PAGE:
a plurality of memory banks which are formed by dividing said memory cells into several blocks, wherein every one of said memory banks has independent reading paths and writing paths, and the memory cell numbers of every one of said memory banks are determined by a specific length of memory cells between some memory cells undergoing reading and the other memory cells undergoing writing and by the reading speed of said reading operation and the writing speed of said writing operation, and whereby said reading operation and said writing operation reads and writes to two different memory banks of said static random access memory in the same time. Further, there are no restrictions on the writing and reading speeds of said static random access memory. In general, there are two SRAM operating modes: the reading and writing speed of the SRAM are the same; and the reading speed of the SRAM is twice that of its writing speed.

In the first mode ,where the reading speed and writing speed of the SRAM are the same, all the memory cells in the SRAM can be read and written sequentially. When said static random access memory has N memory cells, the memory cell interval between a memory cell under reading operation and another memory cell under writing operation has A memory cells, and the number of memory cells in each one of said memory banks is no greater than A, wherein N and A are integers. If all memory banks have the same number of memory cells, the number of all the memory banks is greater than N/A.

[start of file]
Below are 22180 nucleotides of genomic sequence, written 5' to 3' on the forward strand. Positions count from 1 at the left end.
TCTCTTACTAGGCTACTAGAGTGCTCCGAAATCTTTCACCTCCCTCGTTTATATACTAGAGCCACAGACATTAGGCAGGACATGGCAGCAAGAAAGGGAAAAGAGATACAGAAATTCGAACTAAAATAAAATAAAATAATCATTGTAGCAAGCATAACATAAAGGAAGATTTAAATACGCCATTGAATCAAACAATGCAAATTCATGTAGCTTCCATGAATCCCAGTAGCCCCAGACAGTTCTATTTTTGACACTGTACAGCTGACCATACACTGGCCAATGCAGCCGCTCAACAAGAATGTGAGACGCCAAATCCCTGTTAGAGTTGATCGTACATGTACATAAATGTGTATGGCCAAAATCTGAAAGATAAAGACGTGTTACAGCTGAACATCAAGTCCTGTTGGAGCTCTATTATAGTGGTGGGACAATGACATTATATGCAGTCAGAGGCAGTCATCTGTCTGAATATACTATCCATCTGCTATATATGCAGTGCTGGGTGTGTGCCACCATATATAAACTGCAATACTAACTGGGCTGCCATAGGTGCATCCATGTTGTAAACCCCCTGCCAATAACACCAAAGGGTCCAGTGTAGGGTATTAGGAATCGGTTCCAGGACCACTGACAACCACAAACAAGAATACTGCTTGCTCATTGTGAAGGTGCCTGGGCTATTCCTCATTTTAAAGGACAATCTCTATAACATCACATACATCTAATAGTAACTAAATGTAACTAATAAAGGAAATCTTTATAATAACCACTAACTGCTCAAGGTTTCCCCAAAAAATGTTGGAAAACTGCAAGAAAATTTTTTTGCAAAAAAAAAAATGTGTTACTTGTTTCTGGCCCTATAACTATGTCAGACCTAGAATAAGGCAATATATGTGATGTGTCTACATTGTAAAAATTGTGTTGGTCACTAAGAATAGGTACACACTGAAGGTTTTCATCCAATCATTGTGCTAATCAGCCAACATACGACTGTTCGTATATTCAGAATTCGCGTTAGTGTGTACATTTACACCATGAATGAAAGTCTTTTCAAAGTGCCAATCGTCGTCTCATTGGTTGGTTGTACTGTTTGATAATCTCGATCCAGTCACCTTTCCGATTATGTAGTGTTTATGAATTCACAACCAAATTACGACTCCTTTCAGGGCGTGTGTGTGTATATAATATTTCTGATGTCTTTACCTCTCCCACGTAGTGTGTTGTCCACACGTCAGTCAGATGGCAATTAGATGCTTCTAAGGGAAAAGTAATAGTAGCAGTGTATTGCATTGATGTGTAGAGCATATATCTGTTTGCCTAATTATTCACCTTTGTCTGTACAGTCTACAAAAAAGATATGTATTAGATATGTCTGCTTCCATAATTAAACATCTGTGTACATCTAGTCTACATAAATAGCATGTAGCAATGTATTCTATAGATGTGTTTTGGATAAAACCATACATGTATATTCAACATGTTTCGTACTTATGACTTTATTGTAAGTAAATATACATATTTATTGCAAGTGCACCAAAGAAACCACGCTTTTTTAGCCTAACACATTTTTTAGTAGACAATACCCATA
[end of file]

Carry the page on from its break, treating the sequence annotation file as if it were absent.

In the second mode, the reading speed of the SRAM is twice that of its writing speed, and the number of the memory cells in the SRAM is N. When the first memory cell of said N memory cells is written to during a writing operation, the Q-th memory cell of said N memory cells is being read during a reading operation, and when the P-th memory cell of said N memory cells is written to during a writing operation, the first memory cell of said N memory cell is being read during a reading operation. The number of memory cells in the first memory bank of said memory banks is no greater than Q, and the number of memory cell in each one of the other memory banks is no greater than P-T, wherein T is one half of the total number of memory cells in all banks before said P-th memory cells, and N, P, Q, and T are integers.

BRIEF DESCRIPTION OF THE DRAWINGS

The above-mentioned and other features and advantages of this invention, and the manner of attaining them, will become more apparent and the invention will be better understood by reference to the following description of an embodiment of the invention taken in conjunction with the accompanying drawings, wherein:

To make the objects, features, and advantages more obvious and understandable, the present invention is described in detail as follows in accompaniment with the embodiments and drawings.